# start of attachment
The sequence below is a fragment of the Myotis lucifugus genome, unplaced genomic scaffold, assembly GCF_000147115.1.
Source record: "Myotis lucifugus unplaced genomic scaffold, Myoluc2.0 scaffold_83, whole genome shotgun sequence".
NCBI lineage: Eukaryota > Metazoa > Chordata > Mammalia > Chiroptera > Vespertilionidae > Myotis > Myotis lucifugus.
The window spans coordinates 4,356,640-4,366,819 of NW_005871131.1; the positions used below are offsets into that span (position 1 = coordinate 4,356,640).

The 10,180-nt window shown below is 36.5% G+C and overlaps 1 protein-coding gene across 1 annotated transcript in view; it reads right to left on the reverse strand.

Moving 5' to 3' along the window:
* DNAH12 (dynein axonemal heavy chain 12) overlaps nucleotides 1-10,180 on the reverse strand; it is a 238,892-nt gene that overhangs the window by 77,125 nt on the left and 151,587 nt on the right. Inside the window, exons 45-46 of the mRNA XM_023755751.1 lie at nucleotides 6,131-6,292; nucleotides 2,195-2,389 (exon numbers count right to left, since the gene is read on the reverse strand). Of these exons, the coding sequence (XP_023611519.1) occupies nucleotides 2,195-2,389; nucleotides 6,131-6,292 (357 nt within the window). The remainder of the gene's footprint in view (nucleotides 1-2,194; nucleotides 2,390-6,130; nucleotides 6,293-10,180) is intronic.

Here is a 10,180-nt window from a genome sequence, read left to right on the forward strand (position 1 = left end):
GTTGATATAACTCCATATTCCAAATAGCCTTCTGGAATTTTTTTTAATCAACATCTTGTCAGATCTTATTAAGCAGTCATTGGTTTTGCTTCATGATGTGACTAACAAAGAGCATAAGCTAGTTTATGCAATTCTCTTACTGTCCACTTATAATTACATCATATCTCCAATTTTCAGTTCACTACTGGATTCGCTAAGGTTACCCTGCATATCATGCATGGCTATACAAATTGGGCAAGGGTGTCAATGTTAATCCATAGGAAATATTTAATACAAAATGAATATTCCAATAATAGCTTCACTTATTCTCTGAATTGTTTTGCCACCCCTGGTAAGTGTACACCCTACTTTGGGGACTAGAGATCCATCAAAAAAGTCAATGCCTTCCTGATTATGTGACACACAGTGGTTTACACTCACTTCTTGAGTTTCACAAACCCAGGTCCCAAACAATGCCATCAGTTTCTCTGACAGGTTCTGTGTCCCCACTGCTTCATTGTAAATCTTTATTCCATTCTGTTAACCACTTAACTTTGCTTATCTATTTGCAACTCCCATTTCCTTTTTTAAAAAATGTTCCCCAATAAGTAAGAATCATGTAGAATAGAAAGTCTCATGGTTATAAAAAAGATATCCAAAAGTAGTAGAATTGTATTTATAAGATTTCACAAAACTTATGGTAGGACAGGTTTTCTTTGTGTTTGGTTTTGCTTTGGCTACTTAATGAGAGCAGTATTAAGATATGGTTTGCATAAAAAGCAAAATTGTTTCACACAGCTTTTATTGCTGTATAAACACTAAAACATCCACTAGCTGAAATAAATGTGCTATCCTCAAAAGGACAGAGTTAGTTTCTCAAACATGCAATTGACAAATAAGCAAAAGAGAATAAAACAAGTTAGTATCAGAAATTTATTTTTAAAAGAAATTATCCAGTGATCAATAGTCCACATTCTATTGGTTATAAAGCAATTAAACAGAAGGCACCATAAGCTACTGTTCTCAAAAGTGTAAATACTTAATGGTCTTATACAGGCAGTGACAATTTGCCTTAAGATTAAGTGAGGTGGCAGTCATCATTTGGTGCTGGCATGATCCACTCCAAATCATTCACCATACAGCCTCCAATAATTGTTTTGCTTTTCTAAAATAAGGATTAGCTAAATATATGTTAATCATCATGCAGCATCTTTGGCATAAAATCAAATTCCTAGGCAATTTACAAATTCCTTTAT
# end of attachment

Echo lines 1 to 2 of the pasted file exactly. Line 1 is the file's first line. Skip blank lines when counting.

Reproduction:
The sequence below is a fragment of the Myotis lucifugus genome, unplaced genomic scaffold, assembly GCF_000147115.1.
Source record: "Myotis lucifugus unplaced genomic scaffold, Myoluc2.0 scaffold_83, whole genome shotgun sequence".